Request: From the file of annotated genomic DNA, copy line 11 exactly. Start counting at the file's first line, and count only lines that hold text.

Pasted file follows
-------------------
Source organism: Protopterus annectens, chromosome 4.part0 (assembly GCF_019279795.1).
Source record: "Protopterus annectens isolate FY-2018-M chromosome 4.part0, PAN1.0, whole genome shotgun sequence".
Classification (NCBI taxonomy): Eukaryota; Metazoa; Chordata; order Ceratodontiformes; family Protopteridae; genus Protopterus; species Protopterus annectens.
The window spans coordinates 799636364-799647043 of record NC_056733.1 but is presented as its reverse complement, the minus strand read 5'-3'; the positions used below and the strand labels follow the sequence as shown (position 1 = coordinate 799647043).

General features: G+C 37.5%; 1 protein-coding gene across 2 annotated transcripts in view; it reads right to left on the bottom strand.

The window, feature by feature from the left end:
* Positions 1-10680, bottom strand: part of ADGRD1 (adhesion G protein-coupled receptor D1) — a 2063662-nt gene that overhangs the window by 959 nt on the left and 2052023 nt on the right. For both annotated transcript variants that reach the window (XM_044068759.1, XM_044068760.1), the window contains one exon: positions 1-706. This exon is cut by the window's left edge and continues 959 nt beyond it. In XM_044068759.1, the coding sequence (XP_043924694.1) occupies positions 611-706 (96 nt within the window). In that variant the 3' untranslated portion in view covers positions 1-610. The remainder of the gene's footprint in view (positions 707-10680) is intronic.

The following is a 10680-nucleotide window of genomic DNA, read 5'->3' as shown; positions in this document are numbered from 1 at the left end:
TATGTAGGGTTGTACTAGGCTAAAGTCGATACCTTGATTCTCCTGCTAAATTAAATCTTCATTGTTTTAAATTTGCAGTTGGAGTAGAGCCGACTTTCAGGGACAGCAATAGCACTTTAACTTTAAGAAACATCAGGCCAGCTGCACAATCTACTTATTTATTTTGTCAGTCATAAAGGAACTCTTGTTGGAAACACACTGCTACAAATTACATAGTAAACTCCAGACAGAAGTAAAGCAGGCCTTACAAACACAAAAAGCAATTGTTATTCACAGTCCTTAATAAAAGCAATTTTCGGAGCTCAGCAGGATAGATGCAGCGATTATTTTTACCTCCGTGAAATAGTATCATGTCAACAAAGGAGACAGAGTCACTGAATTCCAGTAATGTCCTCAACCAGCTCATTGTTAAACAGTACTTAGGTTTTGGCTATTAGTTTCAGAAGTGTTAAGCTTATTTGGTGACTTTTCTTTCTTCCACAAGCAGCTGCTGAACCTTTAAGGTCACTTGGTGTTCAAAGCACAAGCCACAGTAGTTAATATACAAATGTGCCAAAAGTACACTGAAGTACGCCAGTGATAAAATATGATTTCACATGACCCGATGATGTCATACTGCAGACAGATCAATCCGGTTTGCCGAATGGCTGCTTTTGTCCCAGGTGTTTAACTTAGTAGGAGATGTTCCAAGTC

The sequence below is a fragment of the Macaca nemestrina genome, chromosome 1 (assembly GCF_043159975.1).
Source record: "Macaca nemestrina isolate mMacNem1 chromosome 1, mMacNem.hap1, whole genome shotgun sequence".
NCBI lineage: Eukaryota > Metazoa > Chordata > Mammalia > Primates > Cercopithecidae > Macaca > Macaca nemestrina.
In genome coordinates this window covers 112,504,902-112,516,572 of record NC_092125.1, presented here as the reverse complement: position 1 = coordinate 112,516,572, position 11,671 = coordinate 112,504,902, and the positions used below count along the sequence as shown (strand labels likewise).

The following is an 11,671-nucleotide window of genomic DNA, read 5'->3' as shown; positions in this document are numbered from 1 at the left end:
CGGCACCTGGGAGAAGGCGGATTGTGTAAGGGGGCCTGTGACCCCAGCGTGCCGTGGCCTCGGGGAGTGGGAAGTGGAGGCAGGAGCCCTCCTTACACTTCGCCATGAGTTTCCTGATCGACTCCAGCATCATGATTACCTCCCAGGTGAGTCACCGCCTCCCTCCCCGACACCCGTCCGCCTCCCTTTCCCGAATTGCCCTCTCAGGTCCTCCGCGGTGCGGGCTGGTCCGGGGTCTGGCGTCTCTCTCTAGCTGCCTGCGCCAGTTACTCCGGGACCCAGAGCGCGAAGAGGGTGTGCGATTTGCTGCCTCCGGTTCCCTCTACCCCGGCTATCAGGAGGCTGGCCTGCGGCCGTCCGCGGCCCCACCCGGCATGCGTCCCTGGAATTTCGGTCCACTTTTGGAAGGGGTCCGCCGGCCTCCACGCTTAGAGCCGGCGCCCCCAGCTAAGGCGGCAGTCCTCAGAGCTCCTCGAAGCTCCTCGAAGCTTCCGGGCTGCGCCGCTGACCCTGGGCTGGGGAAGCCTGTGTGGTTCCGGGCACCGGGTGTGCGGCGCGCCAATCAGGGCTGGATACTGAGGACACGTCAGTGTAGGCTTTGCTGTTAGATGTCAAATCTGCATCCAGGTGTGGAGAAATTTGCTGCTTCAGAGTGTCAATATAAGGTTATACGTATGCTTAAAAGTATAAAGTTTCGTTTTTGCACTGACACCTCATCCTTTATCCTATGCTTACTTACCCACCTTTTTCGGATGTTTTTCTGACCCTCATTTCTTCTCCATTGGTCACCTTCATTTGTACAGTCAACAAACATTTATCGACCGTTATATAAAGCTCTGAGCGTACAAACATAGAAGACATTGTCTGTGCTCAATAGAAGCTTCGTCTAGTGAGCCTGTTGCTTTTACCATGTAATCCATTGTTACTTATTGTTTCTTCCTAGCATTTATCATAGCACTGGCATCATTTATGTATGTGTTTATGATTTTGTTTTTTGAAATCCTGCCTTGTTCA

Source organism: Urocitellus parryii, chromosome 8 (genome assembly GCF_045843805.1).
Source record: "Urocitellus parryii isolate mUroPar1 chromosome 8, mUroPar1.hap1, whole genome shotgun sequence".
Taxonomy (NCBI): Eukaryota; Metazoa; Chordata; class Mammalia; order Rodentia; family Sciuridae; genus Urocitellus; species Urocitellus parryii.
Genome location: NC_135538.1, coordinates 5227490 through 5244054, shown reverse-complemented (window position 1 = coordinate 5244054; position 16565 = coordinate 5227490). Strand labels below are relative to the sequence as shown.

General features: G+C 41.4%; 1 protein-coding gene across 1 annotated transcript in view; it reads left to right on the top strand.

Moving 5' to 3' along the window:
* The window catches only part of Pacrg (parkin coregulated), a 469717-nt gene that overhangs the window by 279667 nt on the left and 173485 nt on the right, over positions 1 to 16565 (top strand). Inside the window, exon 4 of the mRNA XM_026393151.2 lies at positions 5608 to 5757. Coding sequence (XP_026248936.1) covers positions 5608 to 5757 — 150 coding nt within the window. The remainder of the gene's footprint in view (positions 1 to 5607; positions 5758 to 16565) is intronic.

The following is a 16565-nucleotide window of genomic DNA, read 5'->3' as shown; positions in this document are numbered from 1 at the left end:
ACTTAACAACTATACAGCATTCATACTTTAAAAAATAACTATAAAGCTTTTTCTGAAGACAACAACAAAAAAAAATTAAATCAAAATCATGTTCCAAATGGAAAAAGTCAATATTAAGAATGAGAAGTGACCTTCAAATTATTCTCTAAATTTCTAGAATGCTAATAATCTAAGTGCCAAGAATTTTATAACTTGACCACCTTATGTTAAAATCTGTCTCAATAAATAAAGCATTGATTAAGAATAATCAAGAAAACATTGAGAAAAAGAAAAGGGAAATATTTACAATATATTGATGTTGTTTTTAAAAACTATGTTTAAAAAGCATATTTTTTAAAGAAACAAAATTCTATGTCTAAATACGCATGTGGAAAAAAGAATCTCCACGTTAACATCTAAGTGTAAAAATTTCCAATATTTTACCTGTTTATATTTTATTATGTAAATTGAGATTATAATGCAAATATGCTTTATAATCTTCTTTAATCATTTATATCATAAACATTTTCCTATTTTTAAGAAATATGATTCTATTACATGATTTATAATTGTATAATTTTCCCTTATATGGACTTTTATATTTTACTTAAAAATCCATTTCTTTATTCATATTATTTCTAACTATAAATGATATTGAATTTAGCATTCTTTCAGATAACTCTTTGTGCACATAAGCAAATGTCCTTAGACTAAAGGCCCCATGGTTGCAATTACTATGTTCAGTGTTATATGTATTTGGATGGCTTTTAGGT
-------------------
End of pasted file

Source record: "Macaca nemestrina isolate mMacNem1 chromosome 1, mMacNem.hap1, whole genome shotgun sequence".